At times, this seems like a somewhat simple book about a disgraced influencer who starts a cult with her childhood best friend. When you step away from it and look at the balancing act McElroy pulled off though, you realize he pulled off the ultimate achievement of making something difficult look easy. McElroy throws so many balls in the air and keeps juggling, successfully introducing challenging and difficult elements to make this tight-rope walk of a book work.
The book begins with Sasha, a disgraced influencer, in hiding from a mob of people who are angry with her for “bullying” a follower into killing himself. Dyson, her beguiling childhood best friend, finally shows up and whisks her to New Jersey, where they resolve to begin a cult to rehabilitate men from toxic masculinity. To say much more would be to spoil it, and the less you know going in the better.
Sasha is not particularly likable, and somewhat Machiavellian, so it’s all the more impressive that McElroy makes her a sympathetic figure in the world he’s crafted. Part pseudo-dystopia, part magical realism, he imagines a world where men now gather in “hoardes” and, like zombies, engage in traditionally male activities that can be as innocuous as changing someone’s tires (against their will) to vandalizing and murdering people. This has left the men of America, especially the straight white ones, terrified they’ll hurt someone in one of the hoarding fugue states, and creates the opportunity for Sasha and Dyson to begin and cultivate their cult.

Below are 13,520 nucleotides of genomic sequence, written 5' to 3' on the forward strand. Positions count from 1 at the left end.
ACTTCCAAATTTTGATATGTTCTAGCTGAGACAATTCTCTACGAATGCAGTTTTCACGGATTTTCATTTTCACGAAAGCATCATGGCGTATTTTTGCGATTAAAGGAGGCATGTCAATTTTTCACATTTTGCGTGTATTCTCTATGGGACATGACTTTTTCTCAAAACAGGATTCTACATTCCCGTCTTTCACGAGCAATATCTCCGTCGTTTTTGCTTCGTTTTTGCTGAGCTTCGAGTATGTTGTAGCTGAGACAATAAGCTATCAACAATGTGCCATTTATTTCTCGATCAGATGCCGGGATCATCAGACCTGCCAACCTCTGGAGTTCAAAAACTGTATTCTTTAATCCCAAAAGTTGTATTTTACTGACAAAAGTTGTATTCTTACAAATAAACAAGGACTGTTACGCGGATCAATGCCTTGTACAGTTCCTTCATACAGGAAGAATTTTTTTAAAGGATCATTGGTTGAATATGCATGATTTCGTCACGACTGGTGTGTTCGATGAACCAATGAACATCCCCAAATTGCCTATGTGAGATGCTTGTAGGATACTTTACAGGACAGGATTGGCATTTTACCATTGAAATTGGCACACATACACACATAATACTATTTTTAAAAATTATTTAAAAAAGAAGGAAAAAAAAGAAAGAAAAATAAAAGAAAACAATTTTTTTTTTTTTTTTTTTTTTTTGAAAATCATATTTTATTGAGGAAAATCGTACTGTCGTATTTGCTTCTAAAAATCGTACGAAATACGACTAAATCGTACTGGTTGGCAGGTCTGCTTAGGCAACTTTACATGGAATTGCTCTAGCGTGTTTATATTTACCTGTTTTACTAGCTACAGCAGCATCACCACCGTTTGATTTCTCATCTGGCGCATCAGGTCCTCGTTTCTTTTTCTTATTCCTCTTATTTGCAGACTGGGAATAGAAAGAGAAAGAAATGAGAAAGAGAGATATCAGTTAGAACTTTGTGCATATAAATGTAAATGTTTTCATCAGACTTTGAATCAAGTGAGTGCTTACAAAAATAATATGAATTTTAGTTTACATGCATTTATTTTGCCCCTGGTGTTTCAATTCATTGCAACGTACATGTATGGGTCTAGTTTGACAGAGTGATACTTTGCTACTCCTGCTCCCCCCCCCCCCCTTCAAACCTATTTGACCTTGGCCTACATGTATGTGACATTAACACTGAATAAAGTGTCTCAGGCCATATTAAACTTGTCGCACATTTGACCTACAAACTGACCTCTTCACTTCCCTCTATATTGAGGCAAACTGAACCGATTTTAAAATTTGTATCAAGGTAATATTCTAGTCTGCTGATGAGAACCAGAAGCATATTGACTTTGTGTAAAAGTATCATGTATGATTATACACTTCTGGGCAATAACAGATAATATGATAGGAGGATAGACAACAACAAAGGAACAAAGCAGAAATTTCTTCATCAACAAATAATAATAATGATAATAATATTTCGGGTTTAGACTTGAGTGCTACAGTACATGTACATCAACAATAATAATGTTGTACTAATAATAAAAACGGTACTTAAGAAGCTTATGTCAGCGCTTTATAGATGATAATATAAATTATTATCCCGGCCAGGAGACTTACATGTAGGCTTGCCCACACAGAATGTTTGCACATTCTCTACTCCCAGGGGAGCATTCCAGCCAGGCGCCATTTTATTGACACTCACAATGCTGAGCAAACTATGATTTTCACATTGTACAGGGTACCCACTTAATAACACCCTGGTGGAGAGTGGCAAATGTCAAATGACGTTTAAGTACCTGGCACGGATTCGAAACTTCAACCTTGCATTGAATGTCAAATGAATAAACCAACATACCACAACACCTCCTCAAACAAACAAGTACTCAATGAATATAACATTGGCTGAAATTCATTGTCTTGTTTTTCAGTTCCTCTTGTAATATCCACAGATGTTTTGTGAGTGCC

McElroy explores toxic masculinity in all the forms it can come in, and the way guilt and ambition intersect with it. It’s fascinating and strange to examine the way they look at masculinity, and all the ways in which it contributes to the ills of this particular world.
I highly recommend this book, but I do also want to caution a trigger warning for depictions of disordered eating and suicide.